Are you among those users who are tired of receiving annoying scammy phone calls that convey a pre-recorded message and often urge you to do something? Until now, the only way to get rid of them was to hang up the phone. However, now there might finally be a way to get back at them.
Users can finally exact revenge on robocallers and companies who torment them with endless phone calls that try to sell them stuff or ask them for information thanks to a new service called Robo Revenge that lets you sue the unwanted caller and claim up to $3,000 per call.
The service has been made available by DoNotPay, a robot lawyer app that allows users to do things like appeal parking tickets, cancel services or subscriptions, and perform other tasks like scheduling appointments at government offices, among other things.
"Consumers have to protect themselves," DoNotPay's founder and CEO Joshua Browder told Motherboard. "The only way the problem will end is if the robocallers start losing money every time they call someone." The service is now available for consumers on DoNotPay's website and app.
How does it work?
This is how the Robo Revenge service works. First, it automatically registers you on the Do Not Call list, which is managed by the Federal Trade Commission that aims to prevent consumers from receiving unwanted sales calls. Then, it gives you a virtual DoNotPay burner credit card (issued in the company's name) to provide when you receive robocalls.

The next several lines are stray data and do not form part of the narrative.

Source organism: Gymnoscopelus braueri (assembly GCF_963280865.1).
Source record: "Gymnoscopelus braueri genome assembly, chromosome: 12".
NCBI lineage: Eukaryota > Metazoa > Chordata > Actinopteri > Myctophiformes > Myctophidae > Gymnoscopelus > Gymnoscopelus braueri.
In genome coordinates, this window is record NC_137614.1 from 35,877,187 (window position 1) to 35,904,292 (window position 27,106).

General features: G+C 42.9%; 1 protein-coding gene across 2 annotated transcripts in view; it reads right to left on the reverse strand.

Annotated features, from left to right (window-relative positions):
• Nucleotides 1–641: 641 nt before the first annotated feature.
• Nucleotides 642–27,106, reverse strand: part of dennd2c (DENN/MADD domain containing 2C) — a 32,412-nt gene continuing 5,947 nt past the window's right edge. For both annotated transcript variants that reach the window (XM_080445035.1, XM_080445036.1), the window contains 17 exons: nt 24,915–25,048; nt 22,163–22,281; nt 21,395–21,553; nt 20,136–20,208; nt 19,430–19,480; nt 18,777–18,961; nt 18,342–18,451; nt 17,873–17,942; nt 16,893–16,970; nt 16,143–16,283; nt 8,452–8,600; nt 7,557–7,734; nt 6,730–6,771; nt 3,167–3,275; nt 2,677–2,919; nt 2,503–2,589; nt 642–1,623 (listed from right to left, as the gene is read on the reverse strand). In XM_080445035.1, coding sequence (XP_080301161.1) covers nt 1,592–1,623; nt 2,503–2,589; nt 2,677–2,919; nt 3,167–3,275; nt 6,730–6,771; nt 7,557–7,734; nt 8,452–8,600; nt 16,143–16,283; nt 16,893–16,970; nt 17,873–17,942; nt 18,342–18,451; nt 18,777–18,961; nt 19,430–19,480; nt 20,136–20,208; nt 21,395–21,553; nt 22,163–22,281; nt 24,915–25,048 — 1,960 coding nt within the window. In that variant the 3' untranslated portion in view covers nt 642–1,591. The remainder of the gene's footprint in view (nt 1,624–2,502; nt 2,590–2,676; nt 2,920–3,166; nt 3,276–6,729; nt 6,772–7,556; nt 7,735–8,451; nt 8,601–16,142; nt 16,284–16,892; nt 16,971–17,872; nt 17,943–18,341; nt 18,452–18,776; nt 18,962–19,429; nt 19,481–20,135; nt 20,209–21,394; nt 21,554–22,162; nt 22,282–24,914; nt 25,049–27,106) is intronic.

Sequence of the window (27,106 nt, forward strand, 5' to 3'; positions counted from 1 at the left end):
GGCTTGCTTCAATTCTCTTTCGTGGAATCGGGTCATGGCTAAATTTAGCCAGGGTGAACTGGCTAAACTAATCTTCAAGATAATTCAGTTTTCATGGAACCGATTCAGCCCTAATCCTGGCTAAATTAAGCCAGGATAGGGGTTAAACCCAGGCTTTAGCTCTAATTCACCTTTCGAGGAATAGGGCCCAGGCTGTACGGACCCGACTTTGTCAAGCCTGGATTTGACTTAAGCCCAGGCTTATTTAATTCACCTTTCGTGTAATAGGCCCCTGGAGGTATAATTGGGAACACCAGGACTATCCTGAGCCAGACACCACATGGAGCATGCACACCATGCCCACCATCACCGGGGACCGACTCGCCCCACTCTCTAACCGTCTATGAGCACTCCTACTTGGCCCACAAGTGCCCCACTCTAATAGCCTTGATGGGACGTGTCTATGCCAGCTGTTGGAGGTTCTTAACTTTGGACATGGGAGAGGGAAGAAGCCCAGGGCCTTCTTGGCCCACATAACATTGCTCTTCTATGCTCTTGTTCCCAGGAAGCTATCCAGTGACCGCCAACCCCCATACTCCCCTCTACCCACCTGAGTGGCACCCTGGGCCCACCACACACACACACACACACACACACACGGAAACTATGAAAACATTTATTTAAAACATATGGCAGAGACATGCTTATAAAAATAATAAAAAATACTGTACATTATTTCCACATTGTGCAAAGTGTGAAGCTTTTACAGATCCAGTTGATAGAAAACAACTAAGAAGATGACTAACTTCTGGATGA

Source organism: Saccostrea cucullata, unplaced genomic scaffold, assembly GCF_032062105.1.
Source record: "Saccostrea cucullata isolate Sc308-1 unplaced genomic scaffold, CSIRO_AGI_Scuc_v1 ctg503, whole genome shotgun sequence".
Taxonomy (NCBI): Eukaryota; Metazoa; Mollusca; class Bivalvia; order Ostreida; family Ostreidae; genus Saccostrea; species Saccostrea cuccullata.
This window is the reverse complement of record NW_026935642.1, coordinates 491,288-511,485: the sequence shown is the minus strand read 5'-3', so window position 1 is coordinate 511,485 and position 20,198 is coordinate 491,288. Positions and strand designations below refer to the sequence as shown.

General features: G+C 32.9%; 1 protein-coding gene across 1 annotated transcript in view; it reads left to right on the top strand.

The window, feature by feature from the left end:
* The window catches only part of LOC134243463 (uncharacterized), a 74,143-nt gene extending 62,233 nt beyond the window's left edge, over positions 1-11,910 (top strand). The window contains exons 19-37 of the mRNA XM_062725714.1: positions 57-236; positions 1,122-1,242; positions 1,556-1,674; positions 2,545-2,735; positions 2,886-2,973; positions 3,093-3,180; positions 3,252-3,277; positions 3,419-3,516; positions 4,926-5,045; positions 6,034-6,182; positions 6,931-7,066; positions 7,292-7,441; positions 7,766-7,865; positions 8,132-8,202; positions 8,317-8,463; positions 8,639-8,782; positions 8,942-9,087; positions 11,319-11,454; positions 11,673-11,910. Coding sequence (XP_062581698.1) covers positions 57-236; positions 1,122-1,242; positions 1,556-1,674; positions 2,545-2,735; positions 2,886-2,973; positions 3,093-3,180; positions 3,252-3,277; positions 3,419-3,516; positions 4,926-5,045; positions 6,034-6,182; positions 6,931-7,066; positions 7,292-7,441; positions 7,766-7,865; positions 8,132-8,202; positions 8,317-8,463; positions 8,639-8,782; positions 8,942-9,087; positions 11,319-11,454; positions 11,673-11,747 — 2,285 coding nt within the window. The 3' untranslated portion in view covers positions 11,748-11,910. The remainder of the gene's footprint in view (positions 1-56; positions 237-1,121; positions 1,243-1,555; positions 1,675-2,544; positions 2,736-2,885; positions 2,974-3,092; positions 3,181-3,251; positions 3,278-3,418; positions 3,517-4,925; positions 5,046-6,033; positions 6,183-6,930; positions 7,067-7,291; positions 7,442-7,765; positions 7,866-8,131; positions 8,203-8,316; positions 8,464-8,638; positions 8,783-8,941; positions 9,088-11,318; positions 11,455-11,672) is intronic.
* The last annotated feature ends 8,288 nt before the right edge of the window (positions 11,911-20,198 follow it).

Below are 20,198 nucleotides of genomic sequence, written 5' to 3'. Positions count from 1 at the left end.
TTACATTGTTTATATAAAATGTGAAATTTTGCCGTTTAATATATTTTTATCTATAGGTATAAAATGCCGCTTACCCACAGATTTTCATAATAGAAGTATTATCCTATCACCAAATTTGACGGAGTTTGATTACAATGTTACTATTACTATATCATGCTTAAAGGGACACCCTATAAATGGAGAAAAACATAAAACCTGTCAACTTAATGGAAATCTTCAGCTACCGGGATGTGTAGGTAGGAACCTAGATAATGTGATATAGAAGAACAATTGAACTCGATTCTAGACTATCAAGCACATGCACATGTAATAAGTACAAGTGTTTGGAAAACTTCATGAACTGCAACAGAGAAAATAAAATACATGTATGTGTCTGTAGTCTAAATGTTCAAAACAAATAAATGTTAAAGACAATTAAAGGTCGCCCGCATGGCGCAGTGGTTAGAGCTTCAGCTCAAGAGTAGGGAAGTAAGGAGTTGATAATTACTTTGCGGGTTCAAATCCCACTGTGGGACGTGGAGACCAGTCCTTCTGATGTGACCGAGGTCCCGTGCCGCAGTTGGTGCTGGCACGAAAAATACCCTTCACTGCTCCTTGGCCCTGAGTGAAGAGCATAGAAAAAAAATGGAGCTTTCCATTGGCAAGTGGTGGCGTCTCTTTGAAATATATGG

The service then uses this transaction information to obtain the robocaller's contact details and then guides you through the process of suing them. One can claim up to $3,000 from the robocaller under the Telephone Consumer Protection Act, a law that protects consumers who have opted not to be disturbed endlessly and are registered on the Do Not Call list. Robo Revenge automatically generates demand letters and court documents to help users with their claim.
It's important to point out that this won't keep all spammers away though. Robo Revenge can only help with domestic robocallers, which means you won't be able to sue international callers, notes Browder, as it is difficult to trace companies abroad. This new service comes at a time when Robocalls have hit an all-time high in the United States, as previously reported. The growing numbers also urged President Donald Trump to approve the anti-robocall bill that penalizes robocallers.